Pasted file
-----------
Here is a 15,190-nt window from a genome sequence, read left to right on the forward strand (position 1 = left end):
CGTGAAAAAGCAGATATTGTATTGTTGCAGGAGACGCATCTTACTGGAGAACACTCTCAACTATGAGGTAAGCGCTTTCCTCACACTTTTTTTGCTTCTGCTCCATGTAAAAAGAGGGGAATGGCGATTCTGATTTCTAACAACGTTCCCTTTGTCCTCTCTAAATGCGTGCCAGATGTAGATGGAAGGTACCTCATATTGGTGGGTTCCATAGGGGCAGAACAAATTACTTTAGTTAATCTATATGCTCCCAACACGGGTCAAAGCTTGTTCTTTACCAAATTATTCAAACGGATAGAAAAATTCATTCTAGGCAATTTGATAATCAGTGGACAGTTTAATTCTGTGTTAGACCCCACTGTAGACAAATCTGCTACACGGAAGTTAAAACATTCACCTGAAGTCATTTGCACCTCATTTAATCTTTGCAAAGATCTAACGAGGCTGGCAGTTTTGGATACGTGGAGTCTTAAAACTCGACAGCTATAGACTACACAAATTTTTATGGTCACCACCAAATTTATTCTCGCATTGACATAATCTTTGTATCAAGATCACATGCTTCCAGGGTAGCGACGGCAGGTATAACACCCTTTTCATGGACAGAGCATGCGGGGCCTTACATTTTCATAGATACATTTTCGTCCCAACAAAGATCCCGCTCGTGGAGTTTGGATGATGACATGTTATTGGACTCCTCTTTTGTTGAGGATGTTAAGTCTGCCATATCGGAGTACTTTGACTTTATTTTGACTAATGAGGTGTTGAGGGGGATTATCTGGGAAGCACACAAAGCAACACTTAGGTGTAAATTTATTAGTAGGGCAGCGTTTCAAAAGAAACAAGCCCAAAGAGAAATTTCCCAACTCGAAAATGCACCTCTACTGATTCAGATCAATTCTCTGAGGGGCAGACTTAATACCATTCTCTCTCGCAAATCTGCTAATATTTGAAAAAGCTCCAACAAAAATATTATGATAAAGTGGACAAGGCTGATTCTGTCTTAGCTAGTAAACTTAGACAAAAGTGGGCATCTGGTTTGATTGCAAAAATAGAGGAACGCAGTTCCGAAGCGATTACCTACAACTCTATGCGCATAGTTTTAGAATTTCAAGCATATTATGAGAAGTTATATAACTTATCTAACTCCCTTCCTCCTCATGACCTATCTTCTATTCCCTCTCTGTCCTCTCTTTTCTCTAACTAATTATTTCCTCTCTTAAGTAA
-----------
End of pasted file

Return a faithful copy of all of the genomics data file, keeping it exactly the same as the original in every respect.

Here is a 15,190-nt window from a genome sequence, read left to right on the forward strand (position 1 = left end):
CGTGAAAAAGCAGATATTGTATTGTTGCAGGAGACGCATCTTACTGGAGAACACTCTCAACTATGAGGTAAGCGCTTTCCTCACACTTTTTTTGCTTCTGCTCCATGTAAAAAGAGGGGAATGGCGATTCTGATTTCTAACAACGTTCCCTTTGTCCTCTCTAAATGCGTGCCAGATGTAGATGGAAGGTACCTCATATTGGTGGGTTCCATAGGGGCAGAACAAATTACTTTAGTTAATCTATATGCTCCCAACACGGGTCAAAGCTTGTTCTTTACCAAATTATTCAAACGGATAGAAAAATTCATTCTAGGCAATTTGATAATCAGTGGACAGTTTAATTCTGTGTTAGACCCCACTGTAGACAAATCTGCTACACGGAAGTTAAAACATTCACCTGAAGTCATTTGCACCTCATTTAATCTTTGCAAAGATCTAACGAGGCTGGCAGTTTTGGATACGTGGAGTCTTAAAACTCGACAGCTATAGACTACACAAATTTTTATGGTCACCACCAAATTTATTCTCGCATTGACATAATCTTTGTATCAAGATCACATGCTTCCAGGGTAGCGACGGCAGGTATAACACCCTTTTCATGGACAGAGCATGCGGGGCCTTACATTTTCATAGATACATTTTCGTCCCAACAAAGATCCCGCTCGTGGAGTTTGGATGATGACATGTTATTGGACTCCTCTTTTGTTGAGGATGTTAAGTCTGCCATATCGGAGTACTTTGACTTTATTTTGACTAATGAGGTGTTGAGGGGGATTATCTGGGAAGCACACAAAGCAACACTTAGGTGTAAATTTATTAGTAGGGCAGCGTTTCAAAAGAAACAAGCCCAAAGAGAAATTTCCCAACTCGAAAATGCACCTCTACTGATTCAGATCAATTCTCTGAGGGGCAGACTTAATACCATTCTCTCTCGCAAATCTGCTAATATTTGAAAAAGCTCCAACAAAAATATTATGATAAAGTGGACAAGGCTGATTCTGTCTTAGCTAGTAAACTTAGACAAAAGTGGGCATCTGGTTTGATTGCAAAAATAGAGGAACGCAGTTCCGAAGCGATTACCTACAACTCTATGCGCATAGTTTTAGAATTTCAAGCATATTATGAGAAGTTATATAACTTATCTAACTCCCTTCCTCCTCATGACCTATCTTCTATTCCCTCTCTGTCCTCTCTTTTCTCTAACTAATTATTTCCTCTCTTAAGTAA